The UCHealth Structural Heart and Valve Clinic Anschutz Medical Campus at University of Colorado Hospital in metro Denver is a multidisciplinary initiative that pools the hospital’s strengths in imaging, as well as interventional and surgical procedures.
The clinic offers patients and families an opportunity to meet in one place and at one time with specialists in a variety of disciplines to discuss options, weigh risks, ask questions and make better, informed decisions about repairing or replacing leaky, narrowed or diseased heart valves.
Model of care
A collaborative model of care
The rapid march of technology favors a collaborative model, says John Carroll, MD, director of cardiac interventions at UCH. “It’s relatively rare for specialists to see patients together. But there haven’t been many choices before,” he noted. “Valvular heart disease was predominantly a group of conditions that needed open-heart surgery.”
The advent of devices like the WATCHMAN™ Device, a left atrial appendage closure device that eliminates the need for long-term warfarin therapy for those with atrial fibrillation, the MitraClip®, a tiny, catheter-delivered clip that closes leaky mitral valves, and the investigational transcatheter aortic valve mean patients have more therapeutic options, Carroll added.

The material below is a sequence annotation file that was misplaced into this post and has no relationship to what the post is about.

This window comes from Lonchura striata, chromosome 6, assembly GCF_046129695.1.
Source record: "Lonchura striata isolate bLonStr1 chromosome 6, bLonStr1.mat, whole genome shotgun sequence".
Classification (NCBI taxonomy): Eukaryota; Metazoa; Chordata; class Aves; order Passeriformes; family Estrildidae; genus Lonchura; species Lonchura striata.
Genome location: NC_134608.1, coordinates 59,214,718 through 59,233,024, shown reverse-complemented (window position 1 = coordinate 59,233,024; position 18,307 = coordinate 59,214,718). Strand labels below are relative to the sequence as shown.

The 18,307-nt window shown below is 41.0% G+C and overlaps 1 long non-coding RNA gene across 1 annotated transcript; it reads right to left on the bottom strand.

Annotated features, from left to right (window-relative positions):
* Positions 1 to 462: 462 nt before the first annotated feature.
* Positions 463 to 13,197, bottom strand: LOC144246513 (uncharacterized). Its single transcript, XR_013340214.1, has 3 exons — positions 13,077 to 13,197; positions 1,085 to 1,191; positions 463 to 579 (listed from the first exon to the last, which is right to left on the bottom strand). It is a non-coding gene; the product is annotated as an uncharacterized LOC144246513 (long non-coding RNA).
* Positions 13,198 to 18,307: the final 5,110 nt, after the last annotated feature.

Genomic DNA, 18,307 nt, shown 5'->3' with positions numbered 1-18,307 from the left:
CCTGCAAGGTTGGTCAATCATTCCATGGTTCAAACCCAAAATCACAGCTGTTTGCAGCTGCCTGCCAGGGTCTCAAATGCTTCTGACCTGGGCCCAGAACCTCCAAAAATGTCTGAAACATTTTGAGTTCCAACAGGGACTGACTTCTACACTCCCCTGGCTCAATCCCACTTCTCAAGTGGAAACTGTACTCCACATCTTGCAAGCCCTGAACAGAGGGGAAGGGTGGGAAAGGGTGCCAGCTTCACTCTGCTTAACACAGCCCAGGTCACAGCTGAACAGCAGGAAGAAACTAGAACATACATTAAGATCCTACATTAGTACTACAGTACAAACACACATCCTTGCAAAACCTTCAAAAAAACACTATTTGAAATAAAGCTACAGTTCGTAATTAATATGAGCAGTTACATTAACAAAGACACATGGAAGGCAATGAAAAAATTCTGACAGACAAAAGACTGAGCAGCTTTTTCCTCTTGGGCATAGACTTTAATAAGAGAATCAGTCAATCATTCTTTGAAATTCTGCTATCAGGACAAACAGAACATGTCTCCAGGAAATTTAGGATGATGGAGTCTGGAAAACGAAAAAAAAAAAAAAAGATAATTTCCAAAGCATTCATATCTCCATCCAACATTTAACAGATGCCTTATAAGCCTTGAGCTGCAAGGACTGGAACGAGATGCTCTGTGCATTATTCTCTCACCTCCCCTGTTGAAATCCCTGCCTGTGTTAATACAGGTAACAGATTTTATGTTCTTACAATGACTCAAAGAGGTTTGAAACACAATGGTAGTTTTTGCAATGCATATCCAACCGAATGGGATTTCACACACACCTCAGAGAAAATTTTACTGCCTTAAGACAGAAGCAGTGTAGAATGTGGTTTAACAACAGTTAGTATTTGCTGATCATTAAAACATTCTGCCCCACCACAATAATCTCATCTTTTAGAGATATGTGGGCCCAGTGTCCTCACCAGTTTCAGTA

Yet more options mean patients need the expertise of both interventionists and surgeons to evaluate which is best for them.
More time with specialists
A typical Valve Clinic visit is two hours, double the time of a regular visit. “It promotes the idea that patients and families can ask questions that they might not ask in a hurried environment where the physician is in and out in 15 or 30 minutes,” Carroll said.
The TAVR program
The expert team at the Valve Clinic was one of the first heart programs in the country to perform transcatheter aortic valve replacement (TAVR) – a cutting-edge, minimally-invasive procedure that replaces damaged aortic valves in patients who are too sick for open-heart surgery.
While there are some surgical components to the procedure, they are minimal and less invasive than open-heart surgery, thereby reducing the recovery time required.